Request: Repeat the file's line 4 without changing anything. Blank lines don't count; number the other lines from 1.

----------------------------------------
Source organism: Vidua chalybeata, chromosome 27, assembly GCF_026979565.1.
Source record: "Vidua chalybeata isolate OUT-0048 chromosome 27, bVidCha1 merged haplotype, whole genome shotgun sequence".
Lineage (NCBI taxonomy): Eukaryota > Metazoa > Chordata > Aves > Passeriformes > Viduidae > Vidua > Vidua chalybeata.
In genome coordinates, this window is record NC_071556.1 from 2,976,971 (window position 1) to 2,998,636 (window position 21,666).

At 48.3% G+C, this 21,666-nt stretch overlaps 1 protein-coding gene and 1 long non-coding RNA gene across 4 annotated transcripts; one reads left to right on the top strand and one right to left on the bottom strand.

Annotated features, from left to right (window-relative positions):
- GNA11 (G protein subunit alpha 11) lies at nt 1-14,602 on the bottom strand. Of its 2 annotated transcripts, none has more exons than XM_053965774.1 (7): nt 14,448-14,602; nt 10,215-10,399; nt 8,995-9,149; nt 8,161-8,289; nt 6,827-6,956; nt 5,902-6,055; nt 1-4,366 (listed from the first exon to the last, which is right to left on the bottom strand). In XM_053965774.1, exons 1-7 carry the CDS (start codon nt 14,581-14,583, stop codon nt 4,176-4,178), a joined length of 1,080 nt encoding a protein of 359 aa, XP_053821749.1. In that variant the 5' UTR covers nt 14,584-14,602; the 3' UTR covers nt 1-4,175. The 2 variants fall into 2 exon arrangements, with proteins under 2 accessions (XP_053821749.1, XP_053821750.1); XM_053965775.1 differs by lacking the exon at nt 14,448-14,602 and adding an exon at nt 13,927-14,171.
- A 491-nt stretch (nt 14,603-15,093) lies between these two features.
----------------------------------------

In genome coordinates, this window is record NC_071556.1 from 2,976,971 (window position 1) to 2,998,636 (window position 21,666).